Lightroom Guy Blog

Where’s the PDF Lightroom Classic Manual?

By D.A. Wagner | January 14, 2020 |

So, we looked for a current PDF of the Lightroom Classic Manual and couldn’t find one!

Lightroom (both versions) has an official URL for user manuals. But there hasn’t been a PDF Lightroom Classic Manual download available for quite some time. The good news is, the Lightroom basics haven’t changed all that much. And there is a somewhat recent Lightroom Classic Manual posted on Adobe for download.

Lightroom Classic Manual
The Lightroom Classic Manual

I keep a copy of this PDF Lightroom Classic Manual (as well as PDF manuals for my cameras, lenses and software) on my travel laptop, iPhone and iPad. No matter where I am, I can quickly search for anything I may have forgotten (or just don’t know!). Even if I’m offline. It happens. 

You can download the last known PDF Adobe Photoshop Lightroom Manual (May 2018) here:
https://helpx.adobe.com/pdf/lightroom_reference.pdf
The Spanish language version is here: https://helpx.adobe.com/es/pdf/lightroom_reference.pdf.

And just to prove my point that some things in Lightroom haven’t changed much, the 05/10/2018 PDF Lightroom Classic manual contains a link to a Lightroom version 1.3 video tutorial from 2007 by George Jardine. George was the very first Lightroom pro photography evangelist. It’s dated still (mostly) holds true.

One last note, we’d like to remind our Apple readers that we’re still not recommending that people update to macOS Catalina! Reason being is that macOS Catalina works in ways that could break your essential apps or workflows! This is especially true for the digital photo community. Each new minor “dot” release is getting us closer. The information we are getting from clients and tech blogs we read is that we should all wait just a little longer.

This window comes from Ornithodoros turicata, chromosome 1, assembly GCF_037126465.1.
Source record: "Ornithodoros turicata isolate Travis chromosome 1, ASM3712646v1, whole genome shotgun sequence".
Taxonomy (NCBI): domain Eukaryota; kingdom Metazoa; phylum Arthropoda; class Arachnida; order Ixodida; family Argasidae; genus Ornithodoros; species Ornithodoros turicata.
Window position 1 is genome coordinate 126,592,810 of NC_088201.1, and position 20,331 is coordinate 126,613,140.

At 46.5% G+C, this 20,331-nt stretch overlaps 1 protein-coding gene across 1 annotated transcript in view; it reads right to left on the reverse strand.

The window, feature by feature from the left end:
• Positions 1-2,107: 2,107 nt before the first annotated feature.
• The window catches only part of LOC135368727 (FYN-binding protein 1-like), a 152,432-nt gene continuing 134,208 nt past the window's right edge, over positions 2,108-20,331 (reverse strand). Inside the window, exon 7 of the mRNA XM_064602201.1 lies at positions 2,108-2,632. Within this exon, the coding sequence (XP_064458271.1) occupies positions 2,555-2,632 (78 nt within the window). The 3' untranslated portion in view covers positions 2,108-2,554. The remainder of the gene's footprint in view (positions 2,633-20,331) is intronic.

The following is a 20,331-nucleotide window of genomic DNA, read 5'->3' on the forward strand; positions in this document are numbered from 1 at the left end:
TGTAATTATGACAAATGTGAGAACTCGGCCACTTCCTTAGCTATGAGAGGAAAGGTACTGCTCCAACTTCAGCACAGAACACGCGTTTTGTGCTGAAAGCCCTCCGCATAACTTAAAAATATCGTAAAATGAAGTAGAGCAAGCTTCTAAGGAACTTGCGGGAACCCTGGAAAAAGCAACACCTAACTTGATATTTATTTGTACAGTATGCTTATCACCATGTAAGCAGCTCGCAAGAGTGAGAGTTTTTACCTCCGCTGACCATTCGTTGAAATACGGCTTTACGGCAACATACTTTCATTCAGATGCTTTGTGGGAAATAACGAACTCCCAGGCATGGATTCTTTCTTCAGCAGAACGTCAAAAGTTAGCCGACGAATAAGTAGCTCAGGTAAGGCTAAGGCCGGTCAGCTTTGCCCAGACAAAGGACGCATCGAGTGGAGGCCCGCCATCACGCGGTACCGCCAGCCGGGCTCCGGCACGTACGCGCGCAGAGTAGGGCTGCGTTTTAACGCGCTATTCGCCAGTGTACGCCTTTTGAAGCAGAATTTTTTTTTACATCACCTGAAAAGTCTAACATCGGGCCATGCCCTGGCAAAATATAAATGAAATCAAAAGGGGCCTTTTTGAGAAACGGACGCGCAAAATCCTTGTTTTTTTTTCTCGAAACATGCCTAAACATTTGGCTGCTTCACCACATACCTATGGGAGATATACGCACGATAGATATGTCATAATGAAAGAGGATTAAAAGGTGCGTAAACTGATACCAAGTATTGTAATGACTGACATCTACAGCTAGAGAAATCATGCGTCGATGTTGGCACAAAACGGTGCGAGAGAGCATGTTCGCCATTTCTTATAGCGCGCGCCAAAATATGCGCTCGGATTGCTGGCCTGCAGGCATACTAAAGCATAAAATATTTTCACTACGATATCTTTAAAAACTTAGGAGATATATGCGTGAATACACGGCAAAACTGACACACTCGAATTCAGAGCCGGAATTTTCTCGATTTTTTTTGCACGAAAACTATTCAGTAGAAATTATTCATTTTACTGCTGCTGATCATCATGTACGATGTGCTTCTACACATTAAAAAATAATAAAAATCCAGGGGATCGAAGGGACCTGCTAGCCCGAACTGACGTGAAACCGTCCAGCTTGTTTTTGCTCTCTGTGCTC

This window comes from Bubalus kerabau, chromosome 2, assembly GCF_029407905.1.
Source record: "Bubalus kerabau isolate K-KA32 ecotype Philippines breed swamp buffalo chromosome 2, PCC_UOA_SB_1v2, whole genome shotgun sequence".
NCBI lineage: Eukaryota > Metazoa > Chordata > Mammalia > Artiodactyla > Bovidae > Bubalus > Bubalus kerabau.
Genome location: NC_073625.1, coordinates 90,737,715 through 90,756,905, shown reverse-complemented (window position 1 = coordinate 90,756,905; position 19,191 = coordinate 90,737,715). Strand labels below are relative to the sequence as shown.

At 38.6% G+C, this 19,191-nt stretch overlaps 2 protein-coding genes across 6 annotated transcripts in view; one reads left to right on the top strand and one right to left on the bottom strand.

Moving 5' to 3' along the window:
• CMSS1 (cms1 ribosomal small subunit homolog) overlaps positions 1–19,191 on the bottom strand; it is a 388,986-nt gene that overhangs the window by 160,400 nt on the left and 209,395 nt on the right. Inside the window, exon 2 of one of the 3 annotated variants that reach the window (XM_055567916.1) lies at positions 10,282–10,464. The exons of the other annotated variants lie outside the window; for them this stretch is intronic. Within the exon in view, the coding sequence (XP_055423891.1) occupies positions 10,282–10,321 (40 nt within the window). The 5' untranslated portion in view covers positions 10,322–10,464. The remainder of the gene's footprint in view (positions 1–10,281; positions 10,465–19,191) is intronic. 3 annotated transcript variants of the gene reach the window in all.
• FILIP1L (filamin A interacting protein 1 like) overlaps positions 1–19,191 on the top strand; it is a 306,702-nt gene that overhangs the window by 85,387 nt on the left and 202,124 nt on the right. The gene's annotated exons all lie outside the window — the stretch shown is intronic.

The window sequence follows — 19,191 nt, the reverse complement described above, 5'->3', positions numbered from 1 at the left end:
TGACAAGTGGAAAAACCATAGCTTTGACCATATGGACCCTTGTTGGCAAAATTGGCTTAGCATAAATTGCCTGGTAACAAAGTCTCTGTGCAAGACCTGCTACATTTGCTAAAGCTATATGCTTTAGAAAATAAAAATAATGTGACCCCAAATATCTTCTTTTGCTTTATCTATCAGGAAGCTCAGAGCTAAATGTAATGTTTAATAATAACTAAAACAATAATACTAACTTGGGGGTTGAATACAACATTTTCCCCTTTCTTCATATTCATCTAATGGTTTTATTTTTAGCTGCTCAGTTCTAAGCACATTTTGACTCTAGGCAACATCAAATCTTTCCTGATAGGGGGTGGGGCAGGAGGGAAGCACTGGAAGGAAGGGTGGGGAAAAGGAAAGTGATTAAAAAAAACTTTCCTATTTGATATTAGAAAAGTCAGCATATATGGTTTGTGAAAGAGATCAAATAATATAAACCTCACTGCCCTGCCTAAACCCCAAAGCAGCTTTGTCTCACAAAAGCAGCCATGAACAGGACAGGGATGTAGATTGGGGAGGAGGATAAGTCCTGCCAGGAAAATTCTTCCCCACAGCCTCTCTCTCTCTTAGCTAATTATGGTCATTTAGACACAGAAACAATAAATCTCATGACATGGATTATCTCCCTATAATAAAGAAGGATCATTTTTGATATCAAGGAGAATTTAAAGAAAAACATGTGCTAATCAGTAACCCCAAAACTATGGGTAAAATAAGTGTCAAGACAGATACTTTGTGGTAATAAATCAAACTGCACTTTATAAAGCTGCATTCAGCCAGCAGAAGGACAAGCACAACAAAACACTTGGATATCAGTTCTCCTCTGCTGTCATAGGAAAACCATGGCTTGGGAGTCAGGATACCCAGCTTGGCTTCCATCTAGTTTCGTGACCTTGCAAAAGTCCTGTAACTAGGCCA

Updating to MacOS Catalina?

By D.A. Wagner | December 10, 2019 |

Please wait! We’re still not ready.

Updating to MacOS Catalina may still cause issues. Want proof? Check out this December 6th, 2019 blog post from Howard Oakley of Eclectic Electric Company regarding weird problems with Catalina.

We at Lightroom Guy are always keeping our eyes on MacOS issues and we’re still holding off on updating to Catalina. It’s not ready for prime time. At least not for us, so we can’t recommend updating to Catalina to our clients and readers. 

It’s been two months since our October 10, 2019 post, on holding off with Catalina, warning that Adobe had considerations about updating to Catalina. We heard from clients that even Apple offers (although privately) to roll back users to Mojave, if Catalina poses problems after installation. A tacit admission they know they have left some people in a ditch.

In the meantime however, there is a way for Mojave users to at least update their security settings while they wait. And, we’re very aggressive about security updating. This particular update is vaguely hidden under the “Update Now” Catalina prompt and is easily overlooked. The text is smaller and says, “Other updates are available.” More info.

Updating to MacOS Catalina, Updating Mojave

That “more info” link, leads to Mojave and Safari updates. So, updating to MacOS Catalina isn’t necessary to get updated security. 

Sit tight while we continue to monitor the situation regarding updating to MacOS Catalina. We expect to give the go-ahead sometime after the beginning of the year.

Upgrading the Catalog in Lightroom Classic Version 9

By David Mark Erickson | December 3, 2019 |

We’ve been getting quite a few questions about this issue. So we thought it would be a good idea to address it in a blog post. Should you update to Lightroom version 9 and upgrade your catalog?  The short answer is: yes!

By all means, upgrading to the latest version and upgrading your catalog is perfectly safe and you should proceed without worry!

If you want more info on what’s new in version 9, the Lightroom Queen has a good summary: What’s New in Lightroom Classic 9.0 (November 2019)?

Why Do I Need to Upgrade My Catalog?

At its heart, Lightroom is a database. The lrcat file stores all the information about your photos, where they are, what develop settings you have applied and much much more. There is a lot of information packed into the lrcat! Occasionally, the underlying structure of the lrcat needs to be upgraded so that new features and performance improvement can be implemented.